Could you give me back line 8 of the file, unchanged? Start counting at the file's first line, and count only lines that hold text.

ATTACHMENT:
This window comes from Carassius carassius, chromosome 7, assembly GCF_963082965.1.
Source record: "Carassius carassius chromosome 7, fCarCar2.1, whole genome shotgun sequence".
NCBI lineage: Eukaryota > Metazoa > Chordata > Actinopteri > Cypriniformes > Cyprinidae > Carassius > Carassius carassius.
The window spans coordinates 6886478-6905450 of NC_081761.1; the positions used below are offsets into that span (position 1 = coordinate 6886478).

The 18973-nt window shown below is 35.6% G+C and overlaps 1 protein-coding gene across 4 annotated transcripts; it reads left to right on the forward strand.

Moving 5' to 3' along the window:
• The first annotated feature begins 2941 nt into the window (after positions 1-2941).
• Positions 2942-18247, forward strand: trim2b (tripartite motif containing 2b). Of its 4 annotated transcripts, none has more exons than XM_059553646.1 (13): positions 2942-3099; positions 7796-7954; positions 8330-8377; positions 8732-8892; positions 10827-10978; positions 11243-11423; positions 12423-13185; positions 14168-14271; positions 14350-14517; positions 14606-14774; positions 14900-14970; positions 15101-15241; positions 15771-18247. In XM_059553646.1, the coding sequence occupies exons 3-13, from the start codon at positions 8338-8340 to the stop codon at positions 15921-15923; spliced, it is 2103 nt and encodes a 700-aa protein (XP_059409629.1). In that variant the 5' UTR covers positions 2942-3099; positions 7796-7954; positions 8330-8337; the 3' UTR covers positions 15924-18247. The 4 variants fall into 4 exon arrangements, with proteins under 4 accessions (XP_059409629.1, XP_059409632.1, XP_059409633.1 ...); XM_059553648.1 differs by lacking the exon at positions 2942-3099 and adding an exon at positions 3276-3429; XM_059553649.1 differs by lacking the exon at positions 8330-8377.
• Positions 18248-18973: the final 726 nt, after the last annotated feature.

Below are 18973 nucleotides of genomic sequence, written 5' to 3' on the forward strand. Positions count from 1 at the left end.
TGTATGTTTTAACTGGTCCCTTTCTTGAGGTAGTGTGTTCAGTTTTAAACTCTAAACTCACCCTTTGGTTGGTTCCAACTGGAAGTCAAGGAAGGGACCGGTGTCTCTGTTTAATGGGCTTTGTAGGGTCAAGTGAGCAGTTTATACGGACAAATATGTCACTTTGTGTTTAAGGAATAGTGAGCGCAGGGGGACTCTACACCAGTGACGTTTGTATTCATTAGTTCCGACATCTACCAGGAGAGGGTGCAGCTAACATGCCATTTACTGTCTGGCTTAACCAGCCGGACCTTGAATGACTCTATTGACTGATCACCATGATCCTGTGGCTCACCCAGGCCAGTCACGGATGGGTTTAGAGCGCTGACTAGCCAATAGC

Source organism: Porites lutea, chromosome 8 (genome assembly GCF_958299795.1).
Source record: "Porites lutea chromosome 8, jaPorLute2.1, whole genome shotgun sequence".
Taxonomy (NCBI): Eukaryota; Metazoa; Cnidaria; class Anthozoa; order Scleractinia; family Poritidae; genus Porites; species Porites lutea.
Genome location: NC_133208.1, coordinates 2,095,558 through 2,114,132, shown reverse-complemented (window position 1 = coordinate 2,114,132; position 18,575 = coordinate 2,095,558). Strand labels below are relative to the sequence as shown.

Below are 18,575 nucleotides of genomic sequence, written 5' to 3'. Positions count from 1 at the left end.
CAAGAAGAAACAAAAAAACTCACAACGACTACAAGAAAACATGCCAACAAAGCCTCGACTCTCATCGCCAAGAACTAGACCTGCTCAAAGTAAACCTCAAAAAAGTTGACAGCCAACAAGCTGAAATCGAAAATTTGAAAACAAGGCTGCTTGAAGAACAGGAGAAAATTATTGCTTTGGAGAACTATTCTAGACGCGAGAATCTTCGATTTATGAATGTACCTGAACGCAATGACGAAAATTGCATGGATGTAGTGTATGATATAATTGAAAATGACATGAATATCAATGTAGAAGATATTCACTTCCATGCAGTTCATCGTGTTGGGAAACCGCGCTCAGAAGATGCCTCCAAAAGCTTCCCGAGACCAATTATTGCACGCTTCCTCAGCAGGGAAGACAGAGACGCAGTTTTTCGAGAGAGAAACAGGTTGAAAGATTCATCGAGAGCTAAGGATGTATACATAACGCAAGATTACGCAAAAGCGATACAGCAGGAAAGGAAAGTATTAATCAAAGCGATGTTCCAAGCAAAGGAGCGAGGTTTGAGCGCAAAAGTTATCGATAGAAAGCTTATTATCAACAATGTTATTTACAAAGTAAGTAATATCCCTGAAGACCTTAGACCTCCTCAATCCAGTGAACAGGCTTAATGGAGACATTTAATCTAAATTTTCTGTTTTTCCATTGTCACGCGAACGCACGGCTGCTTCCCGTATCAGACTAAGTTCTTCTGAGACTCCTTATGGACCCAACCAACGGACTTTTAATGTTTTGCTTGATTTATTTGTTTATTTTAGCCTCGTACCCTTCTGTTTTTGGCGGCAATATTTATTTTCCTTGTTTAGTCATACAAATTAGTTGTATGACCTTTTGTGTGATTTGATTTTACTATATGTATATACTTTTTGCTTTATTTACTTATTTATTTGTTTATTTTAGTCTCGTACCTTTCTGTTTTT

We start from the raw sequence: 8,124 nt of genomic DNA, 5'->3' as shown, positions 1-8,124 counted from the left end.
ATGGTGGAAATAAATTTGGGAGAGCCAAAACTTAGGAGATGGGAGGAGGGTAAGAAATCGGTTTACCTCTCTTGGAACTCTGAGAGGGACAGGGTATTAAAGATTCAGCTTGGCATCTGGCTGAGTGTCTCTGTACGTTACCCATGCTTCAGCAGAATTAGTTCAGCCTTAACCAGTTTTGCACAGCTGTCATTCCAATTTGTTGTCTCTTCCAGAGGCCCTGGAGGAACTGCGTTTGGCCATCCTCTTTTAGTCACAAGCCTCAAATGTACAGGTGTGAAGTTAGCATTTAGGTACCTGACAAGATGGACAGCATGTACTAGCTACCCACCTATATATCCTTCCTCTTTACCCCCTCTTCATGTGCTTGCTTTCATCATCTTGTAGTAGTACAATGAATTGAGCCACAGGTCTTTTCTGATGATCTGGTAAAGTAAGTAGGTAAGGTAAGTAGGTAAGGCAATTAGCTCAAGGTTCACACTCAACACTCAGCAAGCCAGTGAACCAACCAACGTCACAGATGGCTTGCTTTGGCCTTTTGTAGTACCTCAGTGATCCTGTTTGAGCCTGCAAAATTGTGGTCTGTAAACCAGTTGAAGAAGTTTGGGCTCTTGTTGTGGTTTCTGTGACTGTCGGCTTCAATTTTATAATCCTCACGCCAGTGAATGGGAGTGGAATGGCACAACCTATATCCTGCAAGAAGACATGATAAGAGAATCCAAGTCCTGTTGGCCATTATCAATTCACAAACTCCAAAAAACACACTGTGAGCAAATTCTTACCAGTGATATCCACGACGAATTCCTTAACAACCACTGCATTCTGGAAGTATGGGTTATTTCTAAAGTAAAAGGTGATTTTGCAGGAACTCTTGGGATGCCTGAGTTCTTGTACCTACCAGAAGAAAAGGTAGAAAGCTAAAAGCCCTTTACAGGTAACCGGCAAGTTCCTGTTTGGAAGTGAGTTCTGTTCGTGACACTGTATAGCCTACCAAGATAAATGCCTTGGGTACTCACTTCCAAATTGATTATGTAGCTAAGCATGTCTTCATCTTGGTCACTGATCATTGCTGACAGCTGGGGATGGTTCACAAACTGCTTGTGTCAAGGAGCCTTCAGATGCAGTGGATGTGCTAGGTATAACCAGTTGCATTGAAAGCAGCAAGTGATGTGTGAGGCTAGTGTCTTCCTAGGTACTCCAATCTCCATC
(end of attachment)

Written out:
• Positions 2942-18247, forward strand: trim2b (tripartite motif containing 2b). Of its 4 annotated transcripts, none has more exons than XM_059553646.1 (13): positions 2942-3099; positions 7796-7954; positions 8330-8377; positions 8732-8892; positions 10827-10978; positions 11243-11423; positions 12423-13185; positions 14168-14271; positions 14350-14517; positions 14606-14774; positions 14900-14970; positions 15101-15241; positions 15771-18247. In XM_059553646.1, the coding sequence occupies exons 3-13, from the start codon at positions 8338-8340 to the stop codon at positions 15921-15923; spliced, it is 2103 nt and encodes a 700-aa protein (XP_059409629.1). In that variant the 5' UTR covers positions 2942-3099; positions 7796-7954; positions 8330-8337; the 3' UTR covers positions 15924-18247. The 4 variants fall into 4 exon arrangements, with proteins under 4 accessions (XP_059409629.1, XP_059409632.1, XP_059409633.1 ...); XM_059553648.1 differs by lacking the exon at positions 2942-3099 and adding an exon at positions 3276-3429; XM_059553649.1 differs by lacking the exon at positions 8330-8377.